Science Story October 2022
Paying it forward
According to Doug Johnson, he and his sister Carol Johnson, along with their late brother Dan, won the parent lottery. Their parents, Dorothy and Chris (John C. Johnson Jr.) not only were loving to their children but were nature lovers who believed in letting their children explore the great outdoors. Doug built dams in the water that trickled from the spring near their summer residence. He often went fishing with his dad, digging under cow pies for worms.
Carol lived a young girl’s dream, spending her summers riding her horse through the mountains and even helping the local cattlemen run their cattle into the high country, like a real cowgirl. Both Carol and Doug say it’s difficult to describe how idyllic their childhood was. The word magical keeps coming to mind.
A large part of that magical childhood has to do with where they spent their summers — in Gothic, where their grandfather, Dr. John C. Johnson, founded RMBL in 1928.
As if spending their summers in arguably one of the most beautiful spots on Earth wasn’t enough, the Johnsons basked in the tight-knit friendships they made with researchers and their families who summered at RMBL. “What was really special about it was the core community of scientists who cared deeply about their work and welcomed you into their presence,” says Carol. Their parents were right at the heart of Gothic’s social circle. Doug recalls, “Mom was very welcoming to everyone and just loved having people over to the cabin.” Highly invested in the larger RMBL community, Chris and Dorothy nurtured many of the scientists. Their impact on the culture of RMBL was significant.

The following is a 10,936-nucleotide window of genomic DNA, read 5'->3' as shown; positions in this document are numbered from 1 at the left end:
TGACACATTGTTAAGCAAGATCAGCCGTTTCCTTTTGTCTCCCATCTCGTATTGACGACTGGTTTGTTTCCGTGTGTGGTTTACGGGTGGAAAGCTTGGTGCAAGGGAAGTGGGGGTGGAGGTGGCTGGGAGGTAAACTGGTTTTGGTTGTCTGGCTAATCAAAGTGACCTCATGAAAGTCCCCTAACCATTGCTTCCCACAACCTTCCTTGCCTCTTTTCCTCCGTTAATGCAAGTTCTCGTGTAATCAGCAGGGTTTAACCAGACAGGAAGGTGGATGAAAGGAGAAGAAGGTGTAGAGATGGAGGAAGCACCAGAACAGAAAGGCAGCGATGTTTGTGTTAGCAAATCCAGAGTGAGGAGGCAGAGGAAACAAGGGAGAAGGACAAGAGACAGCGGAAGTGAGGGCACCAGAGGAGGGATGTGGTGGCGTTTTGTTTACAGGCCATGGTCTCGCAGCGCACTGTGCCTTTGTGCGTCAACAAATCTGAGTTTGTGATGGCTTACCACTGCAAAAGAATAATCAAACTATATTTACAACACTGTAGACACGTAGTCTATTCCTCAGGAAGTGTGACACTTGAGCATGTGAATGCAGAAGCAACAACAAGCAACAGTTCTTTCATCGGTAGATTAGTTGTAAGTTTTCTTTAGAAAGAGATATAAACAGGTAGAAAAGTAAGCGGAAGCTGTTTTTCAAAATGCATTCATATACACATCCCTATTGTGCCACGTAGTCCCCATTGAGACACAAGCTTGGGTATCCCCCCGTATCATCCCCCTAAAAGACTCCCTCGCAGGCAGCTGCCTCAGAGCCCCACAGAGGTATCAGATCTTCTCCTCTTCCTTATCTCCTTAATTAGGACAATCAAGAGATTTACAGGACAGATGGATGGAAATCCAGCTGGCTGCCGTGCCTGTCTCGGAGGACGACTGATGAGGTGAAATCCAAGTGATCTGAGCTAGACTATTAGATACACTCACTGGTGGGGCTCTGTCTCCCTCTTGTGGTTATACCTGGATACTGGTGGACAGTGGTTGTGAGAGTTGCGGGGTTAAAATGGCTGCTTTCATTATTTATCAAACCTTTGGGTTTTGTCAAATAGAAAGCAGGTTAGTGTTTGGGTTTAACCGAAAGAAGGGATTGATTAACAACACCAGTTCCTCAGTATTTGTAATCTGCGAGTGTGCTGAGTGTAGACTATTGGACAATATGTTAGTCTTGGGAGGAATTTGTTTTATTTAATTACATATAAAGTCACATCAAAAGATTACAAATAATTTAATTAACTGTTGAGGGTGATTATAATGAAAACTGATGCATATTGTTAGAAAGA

The fingerprints of the Johnson family are still visible throughout RMBL. During the summer, they stayed in the Johnson Cabin. There’s a photo of the family on the porch of the Barclay Cabin, and Doug is being rocked as an infant. The same rocking chair, which was made by a miner and hauled to Gothic in the 1930s or 1940s, lives in the RMBL Visitor Center today. Doug recalls the time they built a fort in the aspens that grow on the way to Judd Falls; it still stands.
But life back then wasn’t all play and no work. Carol says that she and Doug worked at any task RMBL needed, including Doug spending many hours hand-digging holes for outhouses. RMBL had always been a family affair. Their mother Dorothy ran the dining hall unpaid. As a youth, their father Chris spent many hours of backbreaking labor to keep RMBL in working order. That hard-working youth grew up to become a professor of biology at Pittsburg State University, Kansas and served as RMBL’s director from 1968 – 1977, just as his father before him had served as director for 30 years.
Carol and Doug established the Johnson Family Memorial Fellowship Endowment to honor the memory of five Johnson family members — their grandfather Dr. John C. Johnson (1891–1973); his first wife, Vera Adams Johnson, and second wife, Mildred Fischer Johnson; his son, Dr. John Johnson Jr. (Chris); and his son’s wife, Dorothy G. Johnson.
The purpose of the Fellowship is to support scientists (including graduate students) who are working at RMBL and to support their research projects. Every year, Carol and Doug receive thank-you letters from fellows who express how much the fellowship meant to them. Because RMBL was so central to their lives and their family, Carol and Doug wanted to support the continuance of the science at RMBL, especially for scientists who want to do research in the company of their families.